Thursday, March 30, 2006

Help: Remote control using hotkeys

When I am translating movies, I write the text on my PC (in OpenOffice), while I play the video on my laptop if MPlayer, using SPACE and arrow to pause, advance the video. Both computers have Ubuntu Linux installed on them.

When you translate the movie, you use pausing and skipping few seconds forward/backward very often. I'd like to make my life simpler. I want to control my laptop from my main computer in the following way: When translating the movie, my computer's OpenOffice would work as normal except that the computer would recognize three special keystrokes (for example Ctrl+Right, Ctrl+Left, Ctrl+Space) which would skip and pause the video on the second computer (the laptop) so that I wouldn't have to move my hands between two keyboards.

Controlling the MPlayer on laptop from the main computer is actually very easy. I can just open the SSH connection to laptop, start MPlayer there using "-slave" and then send ASCII commands to control it. Or I can use the MPlayer's remote control capabilities. Anyway, this part is easy. The problem I cannot easily solve is that the simple "control application" on my main computer (which I'd like to write in Ruby) has to somehow "grab" selected keyboard events even when it's not focused (because I am using the control keys while I am writing the translation in OpenOffice). I have do idea how this could be done in the simplest possible way (although I'm sure there are many ways to solve this).

Just to summarize: My problem is not with the video remote control itself. I just need some simple way my Ruby script can monitor the special keypresses without its window having to be active. So far I found out I can monitor "/dev/input/event0" and find the info there but this doesn't look very elegant and requires the script to have root privileges.

9 comments:

lizard said...

So you want control MPlayer when you are writing in OO.org, right? Easy solution is to write a macro in OO.org which will be launched by your keystroke. And the macro will be pretty simple, just starting your Ruby script.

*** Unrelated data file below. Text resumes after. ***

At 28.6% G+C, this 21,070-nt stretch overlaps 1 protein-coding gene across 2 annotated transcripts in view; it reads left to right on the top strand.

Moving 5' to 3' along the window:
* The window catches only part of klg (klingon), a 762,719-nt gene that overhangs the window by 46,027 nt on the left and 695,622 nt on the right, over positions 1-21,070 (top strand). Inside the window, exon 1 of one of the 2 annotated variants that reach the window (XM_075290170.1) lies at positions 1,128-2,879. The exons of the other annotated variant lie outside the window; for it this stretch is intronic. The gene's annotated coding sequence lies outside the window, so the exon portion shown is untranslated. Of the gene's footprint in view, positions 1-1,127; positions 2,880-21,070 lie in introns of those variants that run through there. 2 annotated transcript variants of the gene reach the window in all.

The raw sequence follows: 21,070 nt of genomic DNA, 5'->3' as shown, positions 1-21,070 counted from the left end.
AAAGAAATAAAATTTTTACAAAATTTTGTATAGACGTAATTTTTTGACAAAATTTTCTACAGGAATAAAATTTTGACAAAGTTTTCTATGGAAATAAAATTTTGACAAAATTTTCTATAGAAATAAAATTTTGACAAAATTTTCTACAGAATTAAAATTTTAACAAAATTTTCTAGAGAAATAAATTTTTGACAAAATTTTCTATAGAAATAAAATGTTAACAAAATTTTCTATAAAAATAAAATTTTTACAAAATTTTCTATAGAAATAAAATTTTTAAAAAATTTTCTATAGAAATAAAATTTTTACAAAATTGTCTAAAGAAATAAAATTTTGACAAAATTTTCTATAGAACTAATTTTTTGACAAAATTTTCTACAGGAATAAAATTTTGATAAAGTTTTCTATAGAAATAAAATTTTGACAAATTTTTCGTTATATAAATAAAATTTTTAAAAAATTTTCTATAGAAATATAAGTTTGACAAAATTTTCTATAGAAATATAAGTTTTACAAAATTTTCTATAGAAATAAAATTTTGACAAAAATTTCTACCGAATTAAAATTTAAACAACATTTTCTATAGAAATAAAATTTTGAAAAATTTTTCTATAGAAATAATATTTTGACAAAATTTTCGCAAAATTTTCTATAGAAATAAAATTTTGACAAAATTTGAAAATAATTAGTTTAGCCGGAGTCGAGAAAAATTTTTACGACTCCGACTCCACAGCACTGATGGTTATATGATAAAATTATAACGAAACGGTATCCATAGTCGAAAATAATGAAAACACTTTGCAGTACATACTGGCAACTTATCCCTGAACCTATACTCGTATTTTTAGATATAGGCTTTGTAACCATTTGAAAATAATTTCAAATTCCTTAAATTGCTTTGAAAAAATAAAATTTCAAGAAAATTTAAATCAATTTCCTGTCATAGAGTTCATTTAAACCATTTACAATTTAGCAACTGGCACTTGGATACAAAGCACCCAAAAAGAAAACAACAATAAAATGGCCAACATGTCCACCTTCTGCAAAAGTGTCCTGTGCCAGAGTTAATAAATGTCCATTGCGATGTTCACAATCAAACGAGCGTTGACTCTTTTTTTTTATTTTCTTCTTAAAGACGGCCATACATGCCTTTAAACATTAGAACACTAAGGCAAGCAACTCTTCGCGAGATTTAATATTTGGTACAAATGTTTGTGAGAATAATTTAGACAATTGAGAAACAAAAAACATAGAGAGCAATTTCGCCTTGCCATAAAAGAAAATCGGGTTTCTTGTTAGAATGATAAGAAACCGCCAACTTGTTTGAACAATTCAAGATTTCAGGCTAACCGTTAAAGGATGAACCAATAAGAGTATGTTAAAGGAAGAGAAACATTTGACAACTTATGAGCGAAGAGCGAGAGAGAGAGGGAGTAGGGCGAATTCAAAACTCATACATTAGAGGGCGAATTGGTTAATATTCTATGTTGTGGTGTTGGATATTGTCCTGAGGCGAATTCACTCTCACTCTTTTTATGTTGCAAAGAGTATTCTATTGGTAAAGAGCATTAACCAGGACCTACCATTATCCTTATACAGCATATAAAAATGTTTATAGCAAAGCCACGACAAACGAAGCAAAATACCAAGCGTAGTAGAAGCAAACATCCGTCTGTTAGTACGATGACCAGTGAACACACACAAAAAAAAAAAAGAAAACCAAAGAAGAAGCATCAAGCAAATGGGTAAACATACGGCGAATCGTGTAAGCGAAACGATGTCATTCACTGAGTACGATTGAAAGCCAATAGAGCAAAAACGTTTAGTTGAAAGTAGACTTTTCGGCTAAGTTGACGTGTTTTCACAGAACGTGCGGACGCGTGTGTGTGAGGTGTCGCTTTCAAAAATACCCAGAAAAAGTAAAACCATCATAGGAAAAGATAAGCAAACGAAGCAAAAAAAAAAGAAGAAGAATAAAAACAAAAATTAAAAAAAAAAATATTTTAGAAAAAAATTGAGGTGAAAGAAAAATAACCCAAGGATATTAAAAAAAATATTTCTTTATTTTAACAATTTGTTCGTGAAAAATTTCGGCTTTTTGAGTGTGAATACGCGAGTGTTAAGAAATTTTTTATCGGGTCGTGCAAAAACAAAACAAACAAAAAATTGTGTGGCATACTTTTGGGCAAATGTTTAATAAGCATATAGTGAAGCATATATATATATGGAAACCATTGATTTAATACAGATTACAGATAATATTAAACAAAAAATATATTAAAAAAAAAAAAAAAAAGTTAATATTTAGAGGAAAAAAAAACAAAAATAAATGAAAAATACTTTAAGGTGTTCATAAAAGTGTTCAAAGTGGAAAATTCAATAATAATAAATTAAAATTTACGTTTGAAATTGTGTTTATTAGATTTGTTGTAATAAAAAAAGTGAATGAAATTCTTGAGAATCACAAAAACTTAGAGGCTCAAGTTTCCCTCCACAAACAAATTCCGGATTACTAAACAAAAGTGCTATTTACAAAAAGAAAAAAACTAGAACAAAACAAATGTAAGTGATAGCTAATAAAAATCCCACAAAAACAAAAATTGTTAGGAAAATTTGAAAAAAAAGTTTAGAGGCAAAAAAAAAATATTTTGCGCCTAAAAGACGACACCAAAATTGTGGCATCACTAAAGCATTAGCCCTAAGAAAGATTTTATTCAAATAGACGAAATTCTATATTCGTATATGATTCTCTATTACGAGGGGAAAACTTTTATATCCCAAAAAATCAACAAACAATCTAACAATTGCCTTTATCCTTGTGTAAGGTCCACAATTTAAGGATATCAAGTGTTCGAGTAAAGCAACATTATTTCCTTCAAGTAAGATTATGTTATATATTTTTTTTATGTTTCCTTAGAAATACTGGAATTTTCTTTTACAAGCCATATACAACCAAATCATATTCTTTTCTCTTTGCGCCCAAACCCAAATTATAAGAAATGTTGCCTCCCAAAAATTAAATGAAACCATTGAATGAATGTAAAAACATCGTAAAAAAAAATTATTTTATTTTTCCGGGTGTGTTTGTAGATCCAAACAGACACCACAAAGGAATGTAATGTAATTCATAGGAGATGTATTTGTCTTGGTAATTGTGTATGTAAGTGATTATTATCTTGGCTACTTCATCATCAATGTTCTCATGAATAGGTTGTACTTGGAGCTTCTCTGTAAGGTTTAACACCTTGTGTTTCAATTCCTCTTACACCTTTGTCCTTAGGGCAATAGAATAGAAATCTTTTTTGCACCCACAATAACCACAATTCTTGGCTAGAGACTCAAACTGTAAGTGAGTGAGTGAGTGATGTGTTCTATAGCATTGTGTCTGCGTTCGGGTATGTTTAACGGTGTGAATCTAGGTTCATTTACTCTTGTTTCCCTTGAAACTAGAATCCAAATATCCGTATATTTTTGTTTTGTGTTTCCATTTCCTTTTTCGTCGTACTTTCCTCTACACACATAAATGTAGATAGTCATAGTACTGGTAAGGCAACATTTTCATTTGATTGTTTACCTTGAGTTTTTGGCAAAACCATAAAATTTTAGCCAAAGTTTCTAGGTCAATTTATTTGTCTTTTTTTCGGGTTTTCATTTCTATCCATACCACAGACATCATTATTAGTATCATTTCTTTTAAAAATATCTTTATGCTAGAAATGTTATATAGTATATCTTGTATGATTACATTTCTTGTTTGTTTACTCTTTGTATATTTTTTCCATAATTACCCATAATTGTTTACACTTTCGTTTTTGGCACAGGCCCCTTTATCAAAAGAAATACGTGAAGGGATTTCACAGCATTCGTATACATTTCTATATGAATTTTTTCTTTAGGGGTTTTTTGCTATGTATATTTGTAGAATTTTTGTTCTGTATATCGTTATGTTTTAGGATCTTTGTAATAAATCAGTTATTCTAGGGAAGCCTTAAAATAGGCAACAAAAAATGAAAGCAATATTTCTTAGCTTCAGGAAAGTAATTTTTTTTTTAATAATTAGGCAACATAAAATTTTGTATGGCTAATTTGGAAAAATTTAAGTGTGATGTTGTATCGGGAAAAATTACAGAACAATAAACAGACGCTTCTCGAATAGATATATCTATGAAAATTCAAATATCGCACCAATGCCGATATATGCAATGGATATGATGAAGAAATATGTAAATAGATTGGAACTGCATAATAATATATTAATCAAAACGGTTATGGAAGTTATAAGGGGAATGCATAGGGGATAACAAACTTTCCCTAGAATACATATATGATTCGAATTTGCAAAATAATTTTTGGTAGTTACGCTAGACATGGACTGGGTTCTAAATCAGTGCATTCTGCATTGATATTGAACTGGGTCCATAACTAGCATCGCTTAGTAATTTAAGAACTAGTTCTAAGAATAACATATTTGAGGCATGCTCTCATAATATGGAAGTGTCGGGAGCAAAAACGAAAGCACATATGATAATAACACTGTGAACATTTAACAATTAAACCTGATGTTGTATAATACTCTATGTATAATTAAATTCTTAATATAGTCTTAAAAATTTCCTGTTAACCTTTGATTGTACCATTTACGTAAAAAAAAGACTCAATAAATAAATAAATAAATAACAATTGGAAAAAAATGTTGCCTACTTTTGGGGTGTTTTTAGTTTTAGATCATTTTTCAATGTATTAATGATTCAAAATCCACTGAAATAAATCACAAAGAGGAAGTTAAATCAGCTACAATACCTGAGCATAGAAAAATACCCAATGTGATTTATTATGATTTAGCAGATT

Fuxoft said...

Do you mean writing one OO Basic macro that does equivalent of "echo forwad > /tmp/playercommand", another one that does "echo pause > /tmp/playercommand" etc... and then having the remote control script read from this file?

lizard said...

I assume that you already have some script(s) with witch you can control MPlayer on your remote computer (pause_remote_mplayer_via _ssh.sh, stop_remote_mplayer_via_ssh.sh, etc.). (It's easy to write them, anyway) And you can run them from CLI on your local machine.
In this case use OO.org Basic macros just as a launcher for these scripts. You can assign a keyboard shortcut to them and there is a Shell() function in OO.org Basic for starting any application.
Or maybe you can write everything withinside OO.org Basic (but this is not my kind of language ;-))

Yenya said...

There is more ways to do it, but one of them is to add a command to be run from the window manager. Most window manager support the "run a command when this key is pressed" functionality, and can handle the X11 key grabs for you.

-Yenya

hans said...

I must be missing something here - why don't
you just play and write on the same machine,
switching workspaces in your windowmanager?

jtk said...

Maybe you could give a try.
It allows you to control two or more computers using just one mouse & keyboard and there is also some hotkeys functionality built in.

jtk said...

Seems my link was mysteriously broken. :(
The project mentioned above is called 'Synergy' and its homepage is at http://synergy2.sourceforge.net/

Fuxoft said...

hans: That's what I've been doing until now! And it pisses me off to switch the workspaces/windows every 2 seconds and be unable to rewind the movie while watching the translation.

jtk: Thanks, I'll have look at it

Wejn said...

If it was me, I'd bind the key-combinations to action in window manager (fluxbox does that really easily) or bind multimedia keys (using hotkeys).

Then it's just simple matter of using script of some sort.

You can even use ruby's "net/ssh" for that job and launch some small controlling daemon (also written in Ruby) on the second desktop.

Oh, and speaking of simple ... "drb" is good way to go about remote calls ;) and so is "webrick"-based interface ;)

Drop me a line should you need details and/or help.